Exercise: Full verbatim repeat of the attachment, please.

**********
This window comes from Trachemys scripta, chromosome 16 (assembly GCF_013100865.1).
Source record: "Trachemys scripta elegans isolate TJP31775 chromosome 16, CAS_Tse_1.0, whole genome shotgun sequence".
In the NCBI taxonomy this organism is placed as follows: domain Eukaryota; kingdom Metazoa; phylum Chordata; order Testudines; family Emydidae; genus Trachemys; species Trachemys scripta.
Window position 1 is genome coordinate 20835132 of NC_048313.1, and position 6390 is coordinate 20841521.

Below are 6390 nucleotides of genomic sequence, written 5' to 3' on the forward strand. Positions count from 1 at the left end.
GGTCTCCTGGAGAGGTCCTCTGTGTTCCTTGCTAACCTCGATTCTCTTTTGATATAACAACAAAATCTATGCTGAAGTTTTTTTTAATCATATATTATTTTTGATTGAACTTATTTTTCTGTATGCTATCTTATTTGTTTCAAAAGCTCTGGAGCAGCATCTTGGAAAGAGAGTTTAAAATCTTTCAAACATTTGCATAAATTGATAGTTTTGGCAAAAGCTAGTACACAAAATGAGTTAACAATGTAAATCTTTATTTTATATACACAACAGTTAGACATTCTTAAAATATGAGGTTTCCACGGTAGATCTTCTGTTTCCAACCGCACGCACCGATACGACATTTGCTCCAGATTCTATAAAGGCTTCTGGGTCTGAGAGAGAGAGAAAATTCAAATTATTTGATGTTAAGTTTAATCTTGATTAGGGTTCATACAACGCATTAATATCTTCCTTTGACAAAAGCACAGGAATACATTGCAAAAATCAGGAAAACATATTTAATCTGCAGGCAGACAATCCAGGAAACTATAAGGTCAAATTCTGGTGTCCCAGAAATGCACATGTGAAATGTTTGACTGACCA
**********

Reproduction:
This window comes from Trachemys scripta, chromosome 16 (assembly GCF_013100865.1).
Source record: "Trachemys scripta elegans isolate TJP31775 chromosome 16, CAS_Tse_1.0, whole genome shotgun sequence".
In the NCBI taxonomy this organism is placed as follows: domain Eukaryota; kingdom Metazoa; phylum Chordata; order Testudines; family Emydidae; genus Trachemys; species Trachemys scripta.
Window position 1 is genome coordinate 20835132 of NC_048313.1, and position 6390 is coordinate 20841521.

Below are 6390 nucleotides of genomic sequence, written 5' to 3' on the forward strand. Positions count from 1 at the left end.
GGTCTCCTGGAGAGGTCCTCTGTGTTCCTTGCTAACCTCGATTCTCTTTTGATATAACAACAAAATCTATGCTGAAGTTTTTTTTAATCATATATTATTTTTGATTGAACTTATTTTTCTGTATGCTATCTTATTTGTTTCAAAAGCTCTGGAGCAGCATCTTGGAAAGAGAGTTTAAAATCTTTCAAACATTTGCATAAATTGATAGTTTTGGCAAAAGCTAGTACACAAAATGAGTTAACAATGTAAATCTTTATTTTATATACACAACAGTTAGACATTCTTAAAATATGAGGTTTCCACGGTAGATCTTCTGTTTCCAACCGCACGCACCGATACGACATTTGCTCCAGATTCTATAAAGGCTTCTGGGTCTGAGAGAGAGAGAAAATTCAAATTATTTGATGTTAAGTTTAATCTTGATTAGGGTTCATACAACGCATTAATATCTTCCTTTGACAAAAGCACAGGAATACATTGCAAAAATCAGGAAAACATATTTAATCTGCAGGCAGACAATCCAGGAAACTATAAGGTCAAATTCTGGTGTCCCAGAAATGCACATGTGAAATGTTTGACTGACCA